|U.S. Supreme Court: Health plan barred from seeking reimbursement under ERISA|
� A copy of the opinion in Great-West Life & Annuity Ins. Co. v. Knudson
is available free to PaTLA members by contacting Craig Giangiulio of the Philadelphia office ([email protected]).
In an important decision involving the Employee Retirement Income Security Act (ERISA), the U.S. Supreme Court ruled on Jan. 8, 2002 that an employee�s health plan is not authorized to sue under ERISA to be reimbursed out of a participant�s tort recovery. In a 5-4 decision, the Court ruled in Great-West Life & Annuity Ins. Co. v. Knudson that judicially decreed reimbursements for payments made to a beneficiary of an insurance plan by a third party is not �equitable relief� authorized by �502(a)(3).
�Because petitioners are seeking legal relief�the imposition of personal liability on respondents for a contractual obligation to pay money��502(a)(3) does not authorize this action,� Justice Antonin Scalia wrote in the majority opinion for the Court.
The Court did not, however, express its opinion as to whether the petitioners could have intervened in the state-court tort action brought by the respondents, or whether a direct action by petitioners asserting state-law claims, such as breach of contract, would have been pre-empted by ERISA. The court looked to another ERISA case, Mertens v. Hewitt Associates, in which it rejected a reading to the statute that would extend the relief obtainable under �502(a)(3) to whatever relief a court of equity is empowered to provide. Scalia wrote: �We need not decide these issues because, as we explained in Mertens, �[e]ven assuming�that petitioners are correct about pre-emption of previously available state-court actions� or the lack of other means to obtain relief, �vague notions of a statute�s basic purpose� are nonetheless inadequate to overcome the words of its text regarding the specific issue under consideration.� He added: �We will not attempt to adjust the �carefully crafted and detailed enforcement scheme� embodied in the text that Congress has adopted.�
Scalia was joined by Chief Justice William H. Rehnquist and Justices Sandra Day O�Connor, Anthony M. Kennedy, and Clarence Thomas. Justice John Paul Stevens filed a dissenting opinion. Justice Ruth Bader Ginsburg filed a dissenting opinion, in which Justices Stevens, David H. Souter, and Stephen G. Breyer joined.
PaTLA President Clifford A. Rieders said the decision was an important one for the plaintiffs in the case, but added that it is unclear whether the Court�s ruling will have much of an impact on other plaintiffs seeking defenses to ERISA pre-amptions.
According to the Court�s opinion, Janette Knudson was rendered a quadriplegic by a car accident in 1992. Janette was covered by her then husband�s employer�s plan, known as the Health and Welfare Plan for Employees and Dependents of Earth Systems, Inc. (Plan). The Plan covered $411,157.11 of Janette�s medical expenses, of which all except $75,000 was paid by Great-West Life pursuant to a �stop-loss� insurance agreement with the Plan.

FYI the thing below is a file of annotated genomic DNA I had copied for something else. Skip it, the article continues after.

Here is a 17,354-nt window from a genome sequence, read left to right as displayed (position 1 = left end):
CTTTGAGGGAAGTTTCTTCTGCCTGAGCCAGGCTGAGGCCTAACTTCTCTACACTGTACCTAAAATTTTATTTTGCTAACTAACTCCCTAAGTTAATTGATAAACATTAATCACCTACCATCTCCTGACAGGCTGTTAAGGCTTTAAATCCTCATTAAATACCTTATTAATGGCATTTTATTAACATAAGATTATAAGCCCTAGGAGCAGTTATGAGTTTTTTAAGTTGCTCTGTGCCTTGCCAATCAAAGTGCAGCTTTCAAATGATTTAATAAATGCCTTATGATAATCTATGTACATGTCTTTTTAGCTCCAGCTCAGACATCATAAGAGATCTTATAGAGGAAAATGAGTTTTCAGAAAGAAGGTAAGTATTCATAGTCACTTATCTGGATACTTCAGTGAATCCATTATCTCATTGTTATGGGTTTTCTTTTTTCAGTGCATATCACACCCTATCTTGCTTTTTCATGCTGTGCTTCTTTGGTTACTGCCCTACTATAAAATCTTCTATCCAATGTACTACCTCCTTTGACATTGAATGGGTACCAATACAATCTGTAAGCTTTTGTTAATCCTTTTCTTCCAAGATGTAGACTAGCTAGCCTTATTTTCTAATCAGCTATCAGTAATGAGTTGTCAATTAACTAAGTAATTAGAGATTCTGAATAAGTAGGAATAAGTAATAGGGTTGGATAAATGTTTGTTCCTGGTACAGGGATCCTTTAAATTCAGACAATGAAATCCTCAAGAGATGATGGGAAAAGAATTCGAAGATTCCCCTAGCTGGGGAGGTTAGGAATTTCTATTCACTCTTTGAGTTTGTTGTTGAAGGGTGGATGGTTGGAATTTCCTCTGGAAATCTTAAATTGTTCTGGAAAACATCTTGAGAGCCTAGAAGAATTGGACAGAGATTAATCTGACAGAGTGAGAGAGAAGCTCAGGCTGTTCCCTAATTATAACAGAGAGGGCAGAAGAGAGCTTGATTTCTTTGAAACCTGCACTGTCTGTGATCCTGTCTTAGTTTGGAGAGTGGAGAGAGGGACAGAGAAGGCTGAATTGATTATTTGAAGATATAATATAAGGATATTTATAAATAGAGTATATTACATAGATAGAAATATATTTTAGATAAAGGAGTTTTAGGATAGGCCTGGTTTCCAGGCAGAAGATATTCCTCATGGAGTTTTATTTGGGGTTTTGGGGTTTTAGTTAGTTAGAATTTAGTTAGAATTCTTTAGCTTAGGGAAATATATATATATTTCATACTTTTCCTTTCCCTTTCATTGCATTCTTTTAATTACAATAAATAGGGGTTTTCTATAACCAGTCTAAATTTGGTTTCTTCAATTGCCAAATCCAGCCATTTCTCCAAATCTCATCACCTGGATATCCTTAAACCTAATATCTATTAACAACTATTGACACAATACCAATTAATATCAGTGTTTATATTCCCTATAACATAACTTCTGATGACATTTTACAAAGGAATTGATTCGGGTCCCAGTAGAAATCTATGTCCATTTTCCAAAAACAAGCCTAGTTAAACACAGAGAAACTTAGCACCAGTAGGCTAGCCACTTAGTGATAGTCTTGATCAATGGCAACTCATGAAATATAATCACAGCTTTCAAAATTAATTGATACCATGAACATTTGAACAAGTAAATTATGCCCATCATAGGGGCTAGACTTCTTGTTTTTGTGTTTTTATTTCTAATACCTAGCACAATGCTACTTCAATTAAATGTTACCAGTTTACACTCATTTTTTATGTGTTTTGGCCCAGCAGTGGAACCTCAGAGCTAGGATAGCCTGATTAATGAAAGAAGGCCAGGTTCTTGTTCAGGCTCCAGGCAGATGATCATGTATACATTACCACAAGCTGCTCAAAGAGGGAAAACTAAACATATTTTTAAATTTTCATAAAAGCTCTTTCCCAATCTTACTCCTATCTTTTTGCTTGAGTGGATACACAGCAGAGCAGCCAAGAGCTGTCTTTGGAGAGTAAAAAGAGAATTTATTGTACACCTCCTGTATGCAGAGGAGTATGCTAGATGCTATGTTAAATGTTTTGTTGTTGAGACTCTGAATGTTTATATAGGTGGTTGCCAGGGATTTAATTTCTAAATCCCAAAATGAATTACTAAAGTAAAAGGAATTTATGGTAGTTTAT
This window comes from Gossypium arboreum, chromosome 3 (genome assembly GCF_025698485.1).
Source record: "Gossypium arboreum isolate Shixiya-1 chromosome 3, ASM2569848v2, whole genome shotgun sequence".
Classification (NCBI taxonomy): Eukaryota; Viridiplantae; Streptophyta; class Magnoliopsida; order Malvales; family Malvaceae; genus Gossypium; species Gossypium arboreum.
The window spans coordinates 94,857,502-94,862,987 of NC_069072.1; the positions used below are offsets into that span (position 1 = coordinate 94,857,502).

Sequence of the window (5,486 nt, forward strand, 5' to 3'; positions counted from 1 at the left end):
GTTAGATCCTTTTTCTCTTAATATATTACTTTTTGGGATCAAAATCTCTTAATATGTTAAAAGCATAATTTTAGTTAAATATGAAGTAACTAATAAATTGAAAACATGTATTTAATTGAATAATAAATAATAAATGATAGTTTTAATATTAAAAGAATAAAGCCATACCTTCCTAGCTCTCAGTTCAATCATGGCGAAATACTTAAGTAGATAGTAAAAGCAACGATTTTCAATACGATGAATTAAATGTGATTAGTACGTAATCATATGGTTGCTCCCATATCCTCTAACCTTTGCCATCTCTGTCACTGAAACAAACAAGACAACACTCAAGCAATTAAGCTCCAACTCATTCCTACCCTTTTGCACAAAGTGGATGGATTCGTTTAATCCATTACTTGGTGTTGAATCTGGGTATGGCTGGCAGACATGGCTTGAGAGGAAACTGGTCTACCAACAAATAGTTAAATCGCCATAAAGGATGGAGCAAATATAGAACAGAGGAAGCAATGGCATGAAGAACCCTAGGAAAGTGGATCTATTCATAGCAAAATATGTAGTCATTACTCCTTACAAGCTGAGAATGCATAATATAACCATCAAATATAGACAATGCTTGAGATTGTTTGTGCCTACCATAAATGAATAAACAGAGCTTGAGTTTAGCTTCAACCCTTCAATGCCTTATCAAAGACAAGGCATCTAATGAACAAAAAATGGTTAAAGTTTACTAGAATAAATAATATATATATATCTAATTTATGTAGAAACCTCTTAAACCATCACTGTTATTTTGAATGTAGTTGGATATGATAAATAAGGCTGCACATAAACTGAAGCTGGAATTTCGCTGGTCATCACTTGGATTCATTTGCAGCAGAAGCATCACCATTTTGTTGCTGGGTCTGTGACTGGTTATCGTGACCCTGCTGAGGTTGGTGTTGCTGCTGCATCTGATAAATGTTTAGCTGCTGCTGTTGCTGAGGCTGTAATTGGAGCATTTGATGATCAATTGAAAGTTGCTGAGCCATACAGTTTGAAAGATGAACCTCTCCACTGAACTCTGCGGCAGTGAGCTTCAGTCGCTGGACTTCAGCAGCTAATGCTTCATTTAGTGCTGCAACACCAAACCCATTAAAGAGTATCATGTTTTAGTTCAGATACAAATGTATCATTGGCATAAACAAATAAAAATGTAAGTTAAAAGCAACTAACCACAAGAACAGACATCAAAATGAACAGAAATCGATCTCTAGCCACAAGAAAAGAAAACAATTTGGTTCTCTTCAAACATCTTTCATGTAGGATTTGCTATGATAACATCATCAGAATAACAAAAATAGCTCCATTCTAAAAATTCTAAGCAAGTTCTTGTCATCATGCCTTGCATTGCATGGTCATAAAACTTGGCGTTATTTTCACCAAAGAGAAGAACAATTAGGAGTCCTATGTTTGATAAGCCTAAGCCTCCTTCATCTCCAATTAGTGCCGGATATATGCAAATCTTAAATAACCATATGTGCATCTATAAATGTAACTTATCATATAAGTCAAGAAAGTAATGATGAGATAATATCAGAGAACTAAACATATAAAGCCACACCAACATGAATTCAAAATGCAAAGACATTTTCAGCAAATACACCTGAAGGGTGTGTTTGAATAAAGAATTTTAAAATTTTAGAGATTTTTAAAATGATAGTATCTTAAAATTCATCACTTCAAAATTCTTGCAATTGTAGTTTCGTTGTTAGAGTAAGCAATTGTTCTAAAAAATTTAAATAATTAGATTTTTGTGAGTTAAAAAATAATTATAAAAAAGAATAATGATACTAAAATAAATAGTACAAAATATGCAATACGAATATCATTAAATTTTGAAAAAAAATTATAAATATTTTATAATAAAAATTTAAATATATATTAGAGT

The Plan included a reimbursement provision giving the Plan �the right to recover from the [beneficiary] any payment for benefits� paid by the Plan that the beneficiary is entitled to recover from a third party.
In 1993, the Knudsons filed a tort action in California state court seeking to recover from Hyundai Motor Co., the maker of the car they were riding in at the time of the accident, and other alleged tortfeasors. The parties to that action negotiated a $650,000 settlement, which allocated the bulk of the recovery to attorney�s fees and to a trust for Janette�s medical care, and earmarked $13,828.70 (the portion of the settlement attributable to past medical expenses) to satisfy Great-West�s reimbursement claim.
Approving the settlement, the state court ordered the defendants to pay the trust amount directly and the remainder to the respondent�s attorney, who, in turn, would tender checks to Great-West and other creditors. Instead of cashing its check, Great-West filed a federal suit under �502(a)(3) of the Employee Retirement Income Security Act of 1974 to enforce the Plan�s reimbursement provision by requiring the Knudsons to pay the Plan $411,157.11 of any proceeds recovered from third parties. The District Court granted the Knudsons summary judgment, holding that the terms of the Plan limited its right of reimbursement to the $13,828.70 determined by the state court. The Ninth Circuit then affirmed on different grounds, holding that judicially decreed reimbursement for payments made to a beneficiary of an insurance plan by a third party is not �equitable relief� authorized by �502(a)(3).
The Supreme Court�s decision affirmed the judgment of the Ninth Circuit Court of Appeals in favor of the Knudsons.
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